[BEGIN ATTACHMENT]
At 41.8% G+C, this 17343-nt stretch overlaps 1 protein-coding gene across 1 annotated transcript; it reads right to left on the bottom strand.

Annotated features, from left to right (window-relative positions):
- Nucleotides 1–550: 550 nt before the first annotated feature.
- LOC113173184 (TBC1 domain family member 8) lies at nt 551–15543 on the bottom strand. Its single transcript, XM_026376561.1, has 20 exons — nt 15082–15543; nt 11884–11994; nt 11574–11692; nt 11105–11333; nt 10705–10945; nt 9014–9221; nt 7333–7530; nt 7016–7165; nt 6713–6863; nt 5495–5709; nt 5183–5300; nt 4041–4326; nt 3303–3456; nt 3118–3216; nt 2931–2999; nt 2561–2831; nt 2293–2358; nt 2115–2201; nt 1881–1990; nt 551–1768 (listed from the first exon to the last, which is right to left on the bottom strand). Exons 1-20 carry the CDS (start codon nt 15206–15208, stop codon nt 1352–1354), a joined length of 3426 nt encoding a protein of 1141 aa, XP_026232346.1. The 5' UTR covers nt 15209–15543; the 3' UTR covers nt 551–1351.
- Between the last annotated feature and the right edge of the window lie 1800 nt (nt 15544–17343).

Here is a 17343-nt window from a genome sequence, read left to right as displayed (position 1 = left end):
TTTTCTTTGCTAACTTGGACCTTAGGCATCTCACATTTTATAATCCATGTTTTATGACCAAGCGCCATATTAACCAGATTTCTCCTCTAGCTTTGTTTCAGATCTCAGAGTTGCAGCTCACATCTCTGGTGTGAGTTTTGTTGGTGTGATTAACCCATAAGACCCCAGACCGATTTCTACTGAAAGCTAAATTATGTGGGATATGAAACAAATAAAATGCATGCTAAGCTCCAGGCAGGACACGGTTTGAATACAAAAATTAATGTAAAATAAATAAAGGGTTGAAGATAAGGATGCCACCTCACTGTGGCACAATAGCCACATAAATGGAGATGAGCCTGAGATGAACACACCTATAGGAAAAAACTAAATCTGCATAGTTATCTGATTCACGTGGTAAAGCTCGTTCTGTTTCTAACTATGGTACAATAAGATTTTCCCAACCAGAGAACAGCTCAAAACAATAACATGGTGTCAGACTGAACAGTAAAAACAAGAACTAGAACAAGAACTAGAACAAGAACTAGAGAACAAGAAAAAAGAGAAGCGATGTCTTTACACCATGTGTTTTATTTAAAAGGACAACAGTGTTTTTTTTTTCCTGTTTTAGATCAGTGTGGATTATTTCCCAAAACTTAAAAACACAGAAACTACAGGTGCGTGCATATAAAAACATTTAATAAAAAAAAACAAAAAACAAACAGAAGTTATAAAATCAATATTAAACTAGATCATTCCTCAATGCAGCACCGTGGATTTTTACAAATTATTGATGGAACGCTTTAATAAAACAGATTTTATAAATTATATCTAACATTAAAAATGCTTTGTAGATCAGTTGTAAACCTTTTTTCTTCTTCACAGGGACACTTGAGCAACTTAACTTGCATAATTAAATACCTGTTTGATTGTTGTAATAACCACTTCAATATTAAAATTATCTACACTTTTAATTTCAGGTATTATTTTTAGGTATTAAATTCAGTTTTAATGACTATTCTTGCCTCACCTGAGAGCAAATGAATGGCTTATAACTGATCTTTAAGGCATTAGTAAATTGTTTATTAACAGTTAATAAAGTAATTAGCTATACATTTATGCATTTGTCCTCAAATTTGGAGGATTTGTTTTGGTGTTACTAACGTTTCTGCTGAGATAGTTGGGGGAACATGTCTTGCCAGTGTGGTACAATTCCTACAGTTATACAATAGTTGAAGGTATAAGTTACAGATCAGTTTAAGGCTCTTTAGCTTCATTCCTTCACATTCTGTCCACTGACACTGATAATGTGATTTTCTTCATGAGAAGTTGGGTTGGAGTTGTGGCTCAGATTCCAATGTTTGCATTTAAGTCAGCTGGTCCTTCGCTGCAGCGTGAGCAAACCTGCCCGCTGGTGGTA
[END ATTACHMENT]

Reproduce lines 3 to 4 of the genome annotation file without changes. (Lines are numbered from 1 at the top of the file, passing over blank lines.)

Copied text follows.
- Nucleotides 1–550: 550 nt before the first annotated feature.
- LOC113173184 (TBC1 domain family member 8) lies at nt 551–15543 on the bottom strand. Its single transcript, XM_026376561.1, has 20 exons — nt 15082–15543; nt 11884–11994; nt 11574–11692; nt 11105–11333; nt 10705–10945; nt 9014–9221; nt 7333–7530; nt 7016–7165; nt 6713–6863; nt 5495–5709; nt 5183–5300; nt 4041–4326; nt 3303–3456; nt 3118–3216; nt 2931–2999; nt 2561–2831; nt 2293–2358; nt 2115–2201; nt 1881–1990; nt 551–1768 (listed from the first exon to the last, which is right to left on the bottom strand). Exons 1-20 carry the CDS (start codon nt 15206–15208, stop codon nt 1352–1354), a joined length of 3426 nt encoding a protein of 1141 aa, XP_026232346.1. The 5' UTR covers nt 15209–15543; the 3' UTR covers nt 551–1351.